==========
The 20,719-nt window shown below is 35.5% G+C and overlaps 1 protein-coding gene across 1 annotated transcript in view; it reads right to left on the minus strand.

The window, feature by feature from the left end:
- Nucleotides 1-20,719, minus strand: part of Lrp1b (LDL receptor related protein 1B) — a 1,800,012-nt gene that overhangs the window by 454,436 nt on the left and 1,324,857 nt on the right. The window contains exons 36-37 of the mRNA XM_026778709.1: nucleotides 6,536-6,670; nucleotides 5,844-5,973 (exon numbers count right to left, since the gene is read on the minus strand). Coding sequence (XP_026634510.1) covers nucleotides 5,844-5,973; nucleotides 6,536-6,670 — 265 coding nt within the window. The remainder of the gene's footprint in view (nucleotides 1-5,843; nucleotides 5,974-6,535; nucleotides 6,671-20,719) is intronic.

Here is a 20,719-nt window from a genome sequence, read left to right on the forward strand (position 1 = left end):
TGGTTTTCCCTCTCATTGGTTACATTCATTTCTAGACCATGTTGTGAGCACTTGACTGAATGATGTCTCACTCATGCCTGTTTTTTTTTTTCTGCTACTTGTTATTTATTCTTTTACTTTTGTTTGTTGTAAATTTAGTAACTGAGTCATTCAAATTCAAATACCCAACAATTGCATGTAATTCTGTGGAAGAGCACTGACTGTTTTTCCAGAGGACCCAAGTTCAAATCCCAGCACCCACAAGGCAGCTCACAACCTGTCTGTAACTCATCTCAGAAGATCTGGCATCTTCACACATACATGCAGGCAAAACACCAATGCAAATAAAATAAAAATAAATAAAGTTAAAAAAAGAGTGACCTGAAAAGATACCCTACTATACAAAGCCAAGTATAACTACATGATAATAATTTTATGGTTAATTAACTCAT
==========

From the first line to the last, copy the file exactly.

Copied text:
The 20,719-nt window shown below is 35.5% G+C and overlaps 1 protein-coding gene across 1 annotated transcript in view; it reads right to left on the minus strand.

The window, feature by feature from the left end:
- Nucleotides 1-20,719, minus strand: part of Lrp1b (LDL receptor related protein 1B) — a 1,800,012-nt gene that overhangs the window by 454,436 nt on the left and 1,324,857 nt on the right. The window contains exons 36-37 of the mRNA XM_026778709.1: nucleotides 6,536-6,670; nucleotides 5,844-5,973 (exon numbers count right to left, since the gene is read on the minus strand). Coding sequence (XP_026634510.1) covers nucleotides 5,844-5,973; nucleotides 6,536-6,670 — 265 coding nt within the window. The remainder of the gene's footprint in view (nucleotides 1-5,843; nucleotides 5,974-6,535; nucleotides 6,671-20,719) is intronic.

Here is a 20,719-nt window from a genome sequence, read left to right on the forward strand (position 1 = left end):
TGGTTTTCCCTCTCATTGGTTACATTCATTTCTAGACCATGTTGTGAGCACTTGACTGAATGATGTCTCACTCATGCCTGTTTTTTTTTTTCTGCTACTTGTTATTTATTCTTTTACTTTTGTTTGTTGTAAATTTAGTAACTGAGTCATTCAAATTCAAATACCCAACAATTGCATGTAATTCTGTGGAAGAGCACTGACTGTTTTTCCAGAGGACCCAAGTTCAAATCCCAGCACCCACAAGGCAGCTCACAACCTGTCTGTAACTCATCTCAGAAGATCTGGCATCTTCACACATACATGCAGGCAAAACACCAATGCAAATAAAATAAAAATAAATAAAGTTAAAAAAAGAGTGACCTGAAAAGATACCCTACTATACAAAGCCAAGTATAACTACATGATAATAATTTTATGGTTAATTAACTCAT